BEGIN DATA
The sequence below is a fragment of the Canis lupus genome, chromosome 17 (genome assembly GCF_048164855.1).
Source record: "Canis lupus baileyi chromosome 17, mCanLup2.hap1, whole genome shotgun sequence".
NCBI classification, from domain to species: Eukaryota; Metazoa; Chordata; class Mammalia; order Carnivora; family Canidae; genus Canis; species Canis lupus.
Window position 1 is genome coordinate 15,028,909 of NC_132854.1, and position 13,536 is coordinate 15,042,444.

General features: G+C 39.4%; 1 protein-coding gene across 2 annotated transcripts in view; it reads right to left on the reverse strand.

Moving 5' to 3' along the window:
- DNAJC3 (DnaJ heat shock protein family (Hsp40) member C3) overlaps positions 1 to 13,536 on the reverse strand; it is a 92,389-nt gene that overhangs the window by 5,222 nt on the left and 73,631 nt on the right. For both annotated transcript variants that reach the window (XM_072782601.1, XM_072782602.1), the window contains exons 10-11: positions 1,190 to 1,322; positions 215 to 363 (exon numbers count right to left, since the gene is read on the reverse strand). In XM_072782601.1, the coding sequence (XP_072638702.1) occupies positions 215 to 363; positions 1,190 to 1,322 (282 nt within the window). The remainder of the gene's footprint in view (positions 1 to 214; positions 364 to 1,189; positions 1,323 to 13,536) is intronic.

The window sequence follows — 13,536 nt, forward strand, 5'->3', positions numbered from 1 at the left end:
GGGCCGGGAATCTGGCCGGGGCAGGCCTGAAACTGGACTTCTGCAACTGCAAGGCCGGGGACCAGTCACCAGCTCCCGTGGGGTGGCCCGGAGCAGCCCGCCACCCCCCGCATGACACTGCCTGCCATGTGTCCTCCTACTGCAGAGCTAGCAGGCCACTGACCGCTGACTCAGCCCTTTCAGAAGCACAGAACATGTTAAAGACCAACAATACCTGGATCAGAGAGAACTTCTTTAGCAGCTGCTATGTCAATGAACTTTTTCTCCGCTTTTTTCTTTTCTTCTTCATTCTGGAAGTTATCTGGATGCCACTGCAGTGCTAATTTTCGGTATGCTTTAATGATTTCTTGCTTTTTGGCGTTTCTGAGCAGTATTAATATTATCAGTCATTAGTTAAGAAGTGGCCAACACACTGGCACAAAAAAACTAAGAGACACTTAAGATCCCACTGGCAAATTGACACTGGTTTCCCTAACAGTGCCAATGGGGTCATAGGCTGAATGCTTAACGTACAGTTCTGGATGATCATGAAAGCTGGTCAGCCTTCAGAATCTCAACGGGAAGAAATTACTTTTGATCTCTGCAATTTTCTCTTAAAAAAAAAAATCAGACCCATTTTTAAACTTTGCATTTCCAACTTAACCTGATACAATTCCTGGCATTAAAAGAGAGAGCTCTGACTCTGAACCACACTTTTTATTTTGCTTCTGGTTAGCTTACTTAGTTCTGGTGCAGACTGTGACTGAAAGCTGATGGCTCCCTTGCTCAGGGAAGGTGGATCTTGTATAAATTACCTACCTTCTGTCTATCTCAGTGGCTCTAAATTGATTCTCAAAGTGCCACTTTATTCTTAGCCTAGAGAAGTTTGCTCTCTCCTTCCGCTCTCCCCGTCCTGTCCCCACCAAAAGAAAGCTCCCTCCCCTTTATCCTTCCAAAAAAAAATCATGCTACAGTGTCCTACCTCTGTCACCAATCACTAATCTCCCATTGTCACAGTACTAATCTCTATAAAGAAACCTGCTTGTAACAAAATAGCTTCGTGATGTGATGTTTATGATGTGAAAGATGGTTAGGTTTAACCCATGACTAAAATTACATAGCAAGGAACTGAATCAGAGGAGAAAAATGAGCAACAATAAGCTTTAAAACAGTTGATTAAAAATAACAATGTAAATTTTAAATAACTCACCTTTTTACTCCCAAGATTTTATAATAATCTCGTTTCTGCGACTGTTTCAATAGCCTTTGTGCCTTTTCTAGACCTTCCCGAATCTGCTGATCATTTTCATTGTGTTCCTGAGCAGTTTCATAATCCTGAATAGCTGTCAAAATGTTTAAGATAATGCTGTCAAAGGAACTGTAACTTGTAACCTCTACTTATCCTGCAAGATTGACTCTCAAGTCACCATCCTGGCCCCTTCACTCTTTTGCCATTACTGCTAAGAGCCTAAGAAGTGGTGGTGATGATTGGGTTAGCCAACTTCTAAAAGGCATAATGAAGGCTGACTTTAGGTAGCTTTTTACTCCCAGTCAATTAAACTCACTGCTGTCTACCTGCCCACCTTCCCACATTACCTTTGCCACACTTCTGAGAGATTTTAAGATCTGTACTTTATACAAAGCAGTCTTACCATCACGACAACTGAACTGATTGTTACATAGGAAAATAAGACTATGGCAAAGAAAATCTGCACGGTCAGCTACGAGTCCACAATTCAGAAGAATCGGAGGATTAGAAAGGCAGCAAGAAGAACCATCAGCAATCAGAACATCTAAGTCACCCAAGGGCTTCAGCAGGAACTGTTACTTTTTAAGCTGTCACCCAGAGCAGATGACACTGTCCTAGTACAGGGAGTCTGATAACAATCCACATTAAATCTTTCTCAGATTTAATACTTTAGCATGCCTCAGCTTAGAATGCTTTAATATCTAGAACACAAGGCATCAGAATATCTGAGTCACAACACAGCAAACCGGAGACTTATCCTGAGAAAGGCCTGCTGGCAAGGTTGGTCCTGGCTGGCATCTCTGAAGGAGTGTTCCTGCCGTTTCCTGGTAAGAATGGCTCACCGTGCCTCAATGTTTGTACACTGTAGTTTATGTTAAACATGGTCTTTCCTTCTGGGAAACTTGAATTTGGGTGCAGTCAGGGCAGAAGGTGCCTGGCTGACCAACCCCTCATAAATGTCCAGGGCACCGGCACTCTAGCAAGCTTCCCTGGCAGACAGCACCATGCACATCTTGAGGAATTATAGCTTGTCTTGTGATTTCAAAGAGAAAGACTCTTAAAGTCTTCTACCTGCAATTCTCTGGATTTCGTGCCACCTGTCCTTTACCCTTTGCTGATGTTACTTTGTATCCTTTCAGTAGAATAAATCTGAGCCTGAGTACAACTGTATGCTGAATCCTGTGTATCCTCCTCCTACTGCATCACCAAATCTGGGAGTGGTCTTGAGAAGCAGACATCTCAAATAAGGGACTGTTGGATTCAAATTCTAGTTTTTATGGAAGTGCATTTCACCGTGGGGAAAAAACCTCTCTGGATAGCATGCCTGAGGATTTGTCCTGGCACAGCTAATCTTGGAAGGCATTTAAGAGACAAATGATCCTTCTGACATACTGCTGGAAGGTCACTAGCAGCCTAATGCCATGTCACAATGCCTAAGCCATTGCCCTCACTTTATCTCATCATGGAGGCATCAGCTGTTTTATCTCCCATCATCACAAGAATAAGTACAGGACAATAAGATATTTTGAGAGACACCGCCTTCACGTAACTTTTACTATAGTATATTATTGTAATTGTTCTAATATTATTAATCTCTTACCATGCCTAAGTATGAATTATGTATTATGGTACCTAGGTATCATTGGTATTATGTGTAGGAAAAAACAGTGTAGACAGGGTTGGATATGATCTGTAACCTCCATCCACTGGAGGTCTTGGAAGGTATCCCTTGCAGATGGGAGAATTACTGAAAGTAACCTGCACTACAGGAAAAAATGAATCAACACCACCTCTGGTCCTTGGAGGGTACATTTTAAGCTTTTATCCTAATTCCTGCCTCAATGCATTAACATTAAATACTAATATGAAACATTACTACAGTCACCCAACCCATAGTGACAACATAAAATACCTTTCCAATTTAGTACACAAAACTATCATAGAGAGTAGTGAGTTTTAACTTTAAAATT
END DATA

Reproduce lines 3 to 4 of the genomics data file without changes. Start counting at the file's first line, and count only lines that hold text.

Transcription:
NCBI classification, from domain to species: Eukaryota; Metazoa; Chordata; class Mammalia; order Carnivora; family Canidae; genus Canis; species Canis lupus.
Window position 1 is genome coordinate 15,028,909 of NC_132854.1, and position 13,536 is coordinate 15,042,444.